Communication is at the top of the list of things humans spend a majority of their time engaged in, but it also tends to be one of our greatest weaknesses as well.   A new book called Shut Up and Say Something by Karen Friedman delves into the most common mistakes people make when communicating and then gives personal examples and “try this” approaches to improving those areas.

Below are four of the most common communication mistakes identified in the book.

1.   Lack of or Too Much Eye Contact.

Whether you are speaking one on one or to a whole audience, eye contact plays a very noticeable role in communication.  What is too much eye contact?  Where should I look when speaking to a large group?  These are all common questions.

To have the greatest impact when speaking one on one, I like to use the rule of 75/25.  For 75% of the time you should be looking at your listener, any more and they’ll start to feel uncomfortable, any less and they’ll feel you aren’t confident.  The other 25% you should be looking at something you or the listener is demonstrating.

For example, if you are in an interview it can be your resume as you point to a job experience, it can be your hands as you make gestures, and likewise your listener’s hands when they speak.

When speaking to a large room you want to make sure you are making eye contact with each corner, side and space.  This helps the audience feel like they are included and your speech isn’t just for the back middle section.

2.  Speaking Too Fast

We are seldom aware of this ourselves, but when speaking to an audience we tend to go quicker.  Yet, studies have shown that audiences prefer to have a slower pace when listening.

It’s important to understand the power of pausing, give your audience a chance to really understand what it is the you are emphasizing.  Think of the slow relaxed pace Morgan Freeman uses when he narrates in a movie like The Shawshank Redemption.  He has you listening to every word.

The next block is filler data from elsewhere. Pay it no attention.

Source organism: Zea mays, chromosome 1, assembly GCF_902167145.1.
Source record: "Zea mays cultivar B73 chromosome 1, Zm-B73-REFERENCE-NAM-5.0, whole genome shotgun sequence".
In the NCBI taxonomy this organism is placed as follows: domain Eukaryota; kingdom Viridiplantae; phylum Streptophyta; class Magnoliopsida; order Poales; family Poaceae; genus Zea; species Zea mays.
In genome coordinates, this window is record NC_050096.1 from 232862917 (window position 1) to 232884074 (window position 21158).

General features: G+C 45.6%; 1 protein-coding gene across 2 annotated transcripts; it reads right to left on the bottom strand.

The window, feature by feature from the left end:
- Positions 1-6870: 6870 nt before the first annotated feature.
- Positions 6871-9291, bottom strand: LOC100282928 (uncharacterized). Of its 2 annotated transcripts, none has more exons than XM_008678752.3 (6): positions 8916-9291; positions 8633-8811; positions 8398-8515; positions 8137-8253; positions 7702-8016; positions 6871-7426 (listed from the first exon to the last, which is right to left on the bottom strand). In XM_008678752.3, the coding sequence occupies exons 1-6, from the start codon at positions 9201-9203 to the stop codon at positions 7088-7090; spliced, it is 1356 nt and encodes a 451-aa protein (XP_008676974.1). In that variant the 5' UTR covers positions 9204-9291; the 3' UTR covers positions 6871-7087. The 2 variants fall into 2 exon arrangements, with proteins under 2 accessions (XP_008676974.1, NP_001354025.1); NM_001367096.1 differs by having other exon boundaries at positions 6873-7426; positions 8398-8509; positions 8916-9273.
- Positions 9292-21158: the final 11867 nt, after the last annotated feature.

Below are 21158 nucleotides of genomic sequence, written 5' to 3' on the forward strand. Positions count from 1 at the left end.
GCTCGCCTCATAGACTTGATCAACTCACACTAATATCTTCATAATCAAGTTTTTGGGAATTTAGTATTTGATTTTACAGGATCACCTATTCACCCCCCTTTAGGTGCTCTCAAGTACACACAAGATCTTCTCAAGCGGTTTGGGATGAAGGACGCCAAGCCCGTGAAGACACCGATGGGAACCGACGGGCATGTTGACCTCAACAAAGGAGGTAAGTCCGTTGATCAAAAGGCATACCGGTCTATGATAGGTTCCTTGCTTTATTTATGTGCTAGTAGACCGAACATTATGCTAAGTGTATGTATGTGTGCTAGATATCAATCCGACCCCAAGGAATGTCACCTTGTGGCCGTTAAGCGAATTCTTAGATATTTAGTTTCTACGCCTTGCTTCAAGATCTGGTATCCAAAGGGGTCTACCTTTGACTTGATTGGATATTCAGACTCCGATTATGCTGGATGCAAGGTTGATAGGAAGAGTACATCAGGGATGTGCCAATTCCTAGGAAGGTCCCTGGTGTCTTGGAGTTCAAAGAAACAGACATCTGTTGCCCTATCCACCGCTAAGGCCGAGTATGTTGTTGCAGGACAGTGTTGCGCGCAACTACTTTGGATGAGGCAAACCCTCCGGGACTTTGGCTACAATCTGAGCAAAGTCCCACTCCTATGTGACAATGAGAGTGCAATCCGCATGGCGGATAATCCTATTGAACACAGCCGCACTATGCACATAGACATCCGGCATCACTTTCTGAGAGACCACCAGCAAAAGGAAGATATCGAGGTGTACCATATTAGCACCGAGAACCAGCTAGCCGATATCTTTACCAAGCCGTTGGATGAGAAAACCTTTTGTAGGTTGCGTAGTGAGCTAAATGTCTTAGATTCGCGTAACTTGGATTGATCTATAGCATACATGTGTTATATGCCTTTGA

3.  Not Sharing Examples

One of the greatest tools that separates the strongest communication from the weak is use of examples.  What would books like “The World is Flat”, “Outliers”, or “Freakonomics” be without the examples they share?  They’d be flat, dull, and uninteresting.

Likewise our own communication success increases significantly just by sharing examples.  These can vary from anecdotes, case studies, personal experiences, or metaphors.  Think of examples as the “pepper” to your conversation.  It adds the right amount of flavor to turn a boring dish to a tasty one.

4.  Using Jargon

Ever spoke to another business person who acted as if you understood every industry acronym out there?  What did you do?  You probably sat there and acted like you understood every word because you didn’t want to feel stupid for asking what an HDSR was.

Yet, when we are passionate or skilled in a niche, we tend to do the exact same thing.  People don’t mind learning what it is you are passionate about, they just want to understand it.

Take your audience’s perspective when communicating.  Usually it is better to be safe then sorry when using jargon.  Even if a few of your listeners understand the terms you use, chances are a good percent of them won’t.

How About You?

What common communication mistakes have you noticed and what tips do you have?  Leave comments below.

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